A Shakespearean Glance at the People and Issues of the Day.

Monday, October 31, 2005

The Purpose of Bardseyeview

Bardseyeview is a blog which looks at the events and people of today through the prism of Shakespeare's poetry and thought.

The idea for Bardseye occurred to me during a trip to Scotland, when the train my wife and I were traveling on stopped at a station and I looked up and saw a sign saying, "Burnam." Of course this was the Burnam Shakespeare uses in Macbeth, whose woods the Witches promise will move to Dunsinane before Macbeth will become vulnerable to his enemies.

I had begun a more personal blog a month before, and had enjoyed emptying my soul onto the internet until, after about a month of writing, I realized that my soul had been thoroughly emptied. The sign for Burnam sent me in a welcome direction. With Shakespeare, there are no worries about running out, and more to the point, I have a chance to present to readers the beauty, power and relevance of western civilization's central writer.

Because Bardseye is a blog, my personal opinions are included. I think the last thing we should do with our greatest minds is to put them up on a shelf marked "For Aesthetic Use Only – Do not Use to Engage or Persuade." Plus it's a blog, one voice out of millions. If you feel I'm hijacking Shakespeare, I invite you to hijack him right back. He is our common property, after all. As in a sense we are his.

Bardseye is intended for all who are interested, but I feel a specific desire to make it accessible to students and to those adult readers - including non-native English speakers - who may have missed their first opportunity to connect themselves to Shakespeare. If you are such a reader, you may now find a daily dose of plot explanation, excerpted poetry, historical background and thoughtful meditation on Shakespeare's meaning a pleasant and gentle way to cozy up to the Bard.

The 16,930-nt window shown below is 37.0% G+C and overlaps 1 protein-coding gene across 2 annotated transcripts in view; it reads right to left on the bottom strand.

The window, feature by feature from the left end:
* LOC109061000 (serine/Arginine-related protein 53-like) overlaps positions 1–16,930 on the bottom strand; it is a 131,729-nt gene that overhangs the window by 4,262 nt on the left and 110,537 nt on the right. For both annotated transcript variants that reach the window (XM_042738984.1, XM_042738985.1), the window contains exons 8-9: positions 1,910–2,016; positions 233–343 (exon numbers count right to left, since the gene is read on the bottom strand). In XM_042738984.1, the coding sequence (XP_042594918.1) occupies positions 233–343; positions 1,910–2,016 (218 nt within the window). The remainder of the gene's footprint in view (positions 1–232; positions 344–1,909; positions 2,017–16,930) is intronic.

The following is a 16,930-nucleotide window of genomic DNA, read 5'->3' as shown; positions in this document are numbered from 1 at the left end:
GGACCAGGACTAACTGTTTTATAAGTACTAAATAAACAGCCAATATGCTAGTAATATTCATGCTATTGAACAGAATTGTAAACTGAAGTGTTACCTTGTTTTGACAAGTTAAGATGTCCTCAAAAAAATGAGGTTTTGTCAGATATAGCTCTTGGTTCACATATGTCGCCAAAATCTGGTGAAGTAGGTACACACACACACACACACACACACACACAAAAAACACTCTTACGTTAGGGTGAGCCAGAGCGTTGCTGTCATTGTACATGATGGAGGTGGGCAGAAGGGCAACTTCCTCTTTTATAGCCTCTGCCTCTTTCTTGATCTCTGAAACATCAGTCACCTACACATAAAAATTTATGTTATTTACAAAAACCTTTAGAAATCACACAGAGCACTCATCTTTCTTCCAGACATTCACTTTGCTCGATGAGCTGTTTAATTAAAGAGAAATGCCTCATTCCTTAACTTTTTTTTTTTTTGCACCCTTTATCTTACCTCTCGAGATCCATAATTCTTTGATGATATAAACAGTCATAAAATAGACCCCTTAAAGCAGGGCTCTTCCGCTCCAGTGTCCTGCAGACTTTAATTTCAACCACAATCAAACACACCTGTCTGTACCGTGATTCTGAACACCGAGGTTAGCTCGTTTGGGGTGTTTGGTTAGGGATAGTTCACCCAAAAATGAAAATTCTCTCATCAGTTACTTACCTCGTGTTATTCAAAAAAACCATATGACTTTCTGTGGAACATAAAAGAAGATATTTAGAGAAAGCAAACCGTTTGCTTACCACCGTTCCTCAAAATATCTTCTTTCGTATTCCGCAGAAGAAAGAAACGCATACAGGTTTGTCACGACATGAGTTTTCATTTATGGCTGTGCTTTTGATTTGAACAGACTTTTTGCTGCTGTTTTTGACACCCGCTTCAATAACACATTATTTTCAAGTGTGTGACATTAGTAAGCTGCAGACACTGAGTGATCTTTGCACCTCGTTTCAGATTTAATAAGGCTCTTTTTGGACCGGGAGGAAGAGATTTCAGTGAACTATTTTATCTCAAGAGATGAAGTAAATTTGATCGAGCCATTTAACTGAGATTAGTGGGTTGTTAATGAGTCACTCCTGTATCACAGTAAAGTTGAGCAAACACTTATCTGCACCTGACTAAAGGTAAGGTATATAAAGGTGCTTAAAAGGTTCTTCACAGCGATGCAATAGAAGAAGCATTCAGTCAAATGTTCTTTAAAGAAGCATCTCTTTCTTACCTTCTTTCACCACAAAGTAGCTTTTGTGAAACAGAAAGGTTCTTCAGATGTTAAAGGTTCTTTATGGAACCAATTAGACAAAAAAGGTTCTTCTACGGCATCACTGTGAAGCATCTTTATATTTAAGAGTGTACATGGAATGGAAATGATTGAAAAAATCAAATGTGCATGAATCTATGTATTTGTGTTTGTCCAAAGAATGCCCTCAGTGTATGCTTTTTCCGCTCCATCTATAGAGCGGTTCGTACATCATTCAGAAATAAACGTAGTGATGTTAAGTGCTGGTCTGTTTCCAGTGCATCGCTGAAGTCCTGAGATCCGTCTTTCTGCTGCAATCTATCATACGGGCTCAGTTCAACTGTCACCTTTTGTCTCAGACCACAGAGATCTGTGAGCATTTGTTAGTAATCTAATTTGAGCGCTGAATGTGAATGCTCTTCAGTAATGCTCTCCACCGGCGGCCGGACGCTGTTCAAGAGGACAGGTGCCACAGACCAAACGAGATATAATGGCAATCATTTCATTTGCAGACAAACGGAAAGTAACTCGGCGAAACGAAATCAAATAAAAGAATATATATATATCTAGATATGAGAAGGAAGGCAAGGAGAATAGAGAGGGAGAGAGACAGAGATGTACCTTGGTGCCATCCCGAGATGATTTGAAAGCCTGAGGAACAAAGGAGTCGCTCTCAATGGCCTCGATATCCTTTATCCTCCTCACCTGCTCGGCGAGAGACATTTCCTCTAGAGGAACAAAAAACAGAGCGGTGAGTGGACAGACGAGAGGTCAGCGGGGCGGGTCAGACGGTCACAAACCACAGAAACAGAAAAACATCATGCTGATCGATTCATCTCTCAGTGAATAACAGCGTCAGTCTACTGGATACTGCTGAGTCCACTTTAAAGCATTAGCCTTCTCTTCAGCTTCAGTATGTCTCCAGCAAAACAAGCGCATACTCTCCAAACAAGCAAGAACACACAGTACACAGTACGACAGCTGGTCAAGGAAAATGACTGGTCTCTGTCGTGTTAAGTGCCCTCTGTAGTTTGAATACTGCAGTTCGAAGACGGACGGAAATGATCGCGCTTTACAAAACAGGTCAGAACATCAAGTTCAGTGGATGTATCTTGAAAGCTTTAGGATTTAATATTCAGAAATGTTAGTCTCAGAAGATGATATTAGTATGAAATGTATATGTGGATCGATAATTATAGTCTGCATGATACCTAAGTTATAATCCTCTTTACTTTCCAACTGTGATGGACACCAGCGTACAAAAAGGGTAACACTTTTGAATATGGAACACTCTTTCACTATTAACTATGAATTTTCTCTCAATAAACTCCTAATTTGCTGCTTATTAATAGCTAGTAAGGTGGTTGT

Again, for new readers of Shakespeare, I suspect that after one or two years of visiting Bardseyeview, you will be familiar with the story lines, characters and ideas of Shakespeare's plays. More importantly, you will begin to break through the grammatical barriers (which are real but not overwhelming; these difficulties fall away naturally with time and exposure), and will encounter the transforming experience that reading Shakespeare uniquely provides.


And P.S. If you enjoy bardseyeview and find yourself a regular reader, please do consider letting others know. My own gratification comes only from knowing that readers are out there, throughout the Theater of the Globe, absorbing Shakespeare.

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